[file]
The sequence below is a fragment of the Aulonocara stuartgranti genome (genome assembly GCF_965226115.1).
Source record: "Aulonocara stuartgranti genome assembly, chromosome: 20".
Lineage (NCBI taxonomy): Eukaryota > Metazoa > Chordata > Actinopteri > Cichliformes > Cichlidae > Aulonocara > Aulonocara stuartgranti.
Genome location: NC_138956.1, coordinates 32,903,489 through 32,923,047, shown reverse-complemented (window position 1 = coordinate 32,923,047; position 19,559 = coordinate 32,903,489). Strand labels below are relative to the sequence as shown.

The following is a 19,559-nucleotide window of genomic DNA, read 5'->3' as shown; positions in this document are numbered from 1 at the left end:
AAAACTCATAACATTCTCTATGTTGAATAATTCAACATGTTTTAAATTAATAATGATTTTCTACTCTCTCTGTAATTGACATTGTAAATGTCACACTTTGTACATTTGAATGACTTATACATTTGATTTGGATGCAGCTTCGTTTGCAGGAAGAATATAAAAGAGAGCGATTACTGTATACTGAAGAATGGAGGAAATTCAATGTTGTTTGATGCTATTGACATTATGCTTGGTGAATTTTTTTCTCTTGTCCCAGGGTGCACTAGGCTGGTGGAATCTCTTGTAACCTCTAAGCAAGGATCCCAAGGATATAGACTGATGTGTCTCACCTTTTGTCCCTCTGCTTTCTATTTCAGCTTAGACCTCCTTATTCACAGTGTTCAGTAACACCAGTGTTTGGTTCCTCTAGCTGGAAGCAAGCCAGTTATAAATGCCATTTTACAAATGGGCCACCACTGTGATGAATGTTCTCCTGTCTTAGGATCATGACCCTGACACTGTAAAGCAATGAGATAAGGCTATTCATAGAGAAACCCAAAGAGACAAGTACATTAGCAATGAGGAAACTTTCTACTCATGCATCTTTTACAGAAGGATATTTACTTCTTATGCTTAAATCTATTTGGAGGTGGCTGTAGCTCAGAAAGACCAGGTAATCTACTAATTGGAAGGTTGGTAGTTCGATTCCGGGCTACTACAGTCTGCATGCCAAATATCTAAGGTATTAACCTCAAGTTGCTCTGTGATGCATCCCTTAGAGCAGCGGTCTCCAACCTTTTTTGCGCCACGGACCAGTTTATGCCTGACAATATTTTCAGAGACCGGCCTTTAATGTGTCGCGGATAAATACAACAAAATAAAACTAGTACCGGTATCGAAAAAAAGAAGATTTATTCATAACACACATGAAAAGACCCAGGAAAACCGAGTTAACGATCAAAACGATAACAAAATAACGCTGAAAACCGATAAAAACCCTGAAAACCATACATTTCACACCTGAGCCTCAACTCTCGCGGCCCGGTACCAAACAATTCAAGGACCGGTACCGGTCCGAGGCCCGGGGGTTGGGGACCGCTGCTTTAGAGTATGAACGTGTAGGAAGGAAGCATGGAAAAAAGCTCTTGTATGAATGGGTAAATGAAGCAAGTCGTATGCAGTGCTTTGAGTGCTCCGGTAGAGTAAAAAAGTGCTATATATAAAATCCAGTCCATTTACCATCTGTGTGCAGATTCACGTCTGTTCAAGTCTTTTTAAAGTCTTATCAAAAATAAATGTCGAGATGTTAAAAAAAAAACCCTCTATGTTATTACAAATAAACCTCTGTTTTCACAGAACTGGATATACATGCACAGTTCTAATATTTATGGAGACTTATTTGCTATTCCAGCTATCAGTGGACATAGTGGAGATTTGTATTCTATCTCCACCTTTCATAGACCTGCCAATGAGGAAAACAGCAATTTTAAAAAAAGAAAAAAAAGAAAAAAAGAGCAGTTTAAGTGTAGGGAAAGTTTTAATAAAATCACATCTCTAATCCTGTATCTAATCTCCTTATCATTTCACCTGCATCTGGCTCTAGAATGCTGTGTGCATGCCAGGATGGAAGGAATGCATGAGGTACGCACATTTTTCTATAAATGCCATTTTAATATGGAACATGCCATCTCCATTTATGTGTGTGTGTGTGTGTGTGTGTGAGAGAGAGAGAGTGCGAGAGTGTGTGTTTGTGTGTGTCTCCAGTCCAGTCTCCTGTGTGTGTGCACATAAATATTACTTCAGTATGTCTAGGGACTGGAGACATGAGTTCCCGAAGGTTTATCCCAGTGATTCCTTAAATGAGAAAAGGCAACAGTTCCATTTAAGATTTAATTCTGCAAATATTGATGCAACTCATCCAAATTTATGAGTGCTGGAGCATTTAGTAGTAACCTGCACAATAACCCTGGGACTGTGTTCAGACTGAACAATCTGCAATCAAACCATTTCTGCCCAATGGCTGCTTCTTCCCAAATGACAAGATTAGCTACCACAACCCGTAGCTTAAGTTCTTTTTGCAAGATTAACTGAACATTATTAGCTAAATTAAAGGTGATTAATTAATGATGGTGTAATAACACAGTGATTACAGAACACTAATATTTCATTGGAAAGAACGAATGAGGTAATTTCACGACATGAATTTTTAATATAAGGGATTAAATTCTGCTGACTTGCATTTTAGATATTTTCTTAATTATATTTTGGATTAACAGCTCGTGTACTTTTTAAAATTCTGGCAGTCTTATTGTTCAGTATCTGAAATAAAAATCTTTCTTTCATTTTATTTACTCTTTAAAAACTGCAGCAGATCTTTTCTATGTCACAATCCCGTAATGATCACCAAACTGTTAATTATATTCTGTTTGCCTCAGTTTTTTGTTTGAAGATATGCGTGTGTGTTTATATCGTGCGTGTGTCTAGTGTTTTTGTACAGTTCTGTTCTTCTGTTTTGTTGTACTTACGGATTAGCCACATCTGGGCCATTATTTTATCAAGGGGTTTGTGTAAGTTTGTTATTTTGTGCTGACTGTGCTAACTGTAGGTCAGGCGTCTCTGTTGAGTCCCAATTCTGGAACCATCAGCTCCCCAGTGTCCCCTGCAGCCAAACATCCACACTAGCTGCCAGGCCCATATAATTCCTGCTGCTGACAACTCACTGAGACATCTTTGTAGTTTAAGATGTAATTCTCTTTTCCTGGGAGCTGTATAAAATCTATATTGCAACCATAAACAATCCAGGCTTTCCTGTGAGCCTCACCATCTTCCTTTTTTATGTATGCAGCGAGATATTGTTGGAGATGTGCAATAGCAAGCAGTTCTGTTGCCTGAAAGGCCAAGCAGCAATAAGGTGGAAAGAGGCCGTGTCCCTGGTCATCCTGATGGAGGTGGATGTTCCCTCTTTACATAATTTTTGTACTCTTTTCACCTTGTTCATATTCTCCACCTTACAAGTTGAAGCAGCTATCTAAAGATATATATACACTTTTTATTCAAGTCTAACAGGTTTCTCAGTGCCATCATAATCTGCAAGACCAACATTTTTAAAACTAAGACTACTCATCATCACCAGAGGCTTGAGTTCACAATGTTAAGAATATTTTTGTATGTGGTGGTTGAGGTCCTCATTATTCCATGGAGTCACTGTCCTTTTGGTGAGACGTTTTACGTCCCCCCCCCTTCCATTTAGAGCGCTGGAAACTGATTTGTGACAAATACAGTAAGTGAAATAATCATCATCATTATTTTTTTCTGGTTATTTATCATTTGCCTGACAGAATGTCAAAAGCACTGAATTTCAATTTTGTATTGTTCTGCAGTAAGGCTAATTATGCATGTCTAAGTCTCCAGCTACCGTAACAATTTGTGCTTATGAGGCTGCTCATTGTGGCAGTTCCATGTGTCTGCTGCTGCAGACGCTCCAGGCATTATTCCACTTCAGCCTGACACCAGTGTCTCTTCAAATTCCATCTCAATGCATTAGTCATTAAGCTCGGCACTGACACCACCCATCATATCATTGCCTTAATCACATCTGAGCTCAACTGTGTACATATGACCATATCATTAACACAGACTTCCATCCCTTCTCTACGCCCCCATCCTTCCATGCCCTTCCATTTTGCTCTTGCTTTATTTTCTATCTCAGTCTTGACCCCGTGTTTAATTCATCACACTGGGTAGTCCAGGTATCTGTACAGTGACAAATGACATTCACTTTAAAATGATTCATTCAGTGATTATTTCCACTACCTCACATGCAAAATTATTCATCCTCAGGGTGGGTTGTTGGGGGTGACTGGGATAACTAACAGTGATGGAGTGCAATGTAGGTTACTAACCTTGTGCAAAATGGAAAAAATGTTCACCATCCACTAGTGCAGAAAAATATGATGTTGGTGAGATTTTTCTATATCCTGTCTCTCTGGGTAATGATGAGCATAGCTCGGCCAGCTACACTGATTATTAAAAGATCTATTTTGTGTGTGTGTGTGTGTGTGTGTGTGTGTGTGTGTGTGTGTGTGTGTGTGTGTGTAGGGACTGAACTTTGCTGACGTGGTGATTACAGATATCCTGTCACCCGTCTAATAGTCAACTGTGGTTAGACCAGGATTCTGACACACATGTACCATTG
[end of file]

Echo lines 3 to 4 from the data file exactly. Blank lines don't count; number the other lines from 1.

Lineage (NCBI taxonomy): Eukaryota > Metazoa > Chordata > Actinopteri > Cichliformes > Cichlidae > Aulonocara > Aulonocara stuartgranti.
Genome location: NC_138956.1, coordinates 32,903,489 through 32,923,047, shown reverse-complemented (window position 1 = coordinate 32,923,047; position 19,559 = coordinate 32,903,489). Strand labels below are relative to the sequence as shown.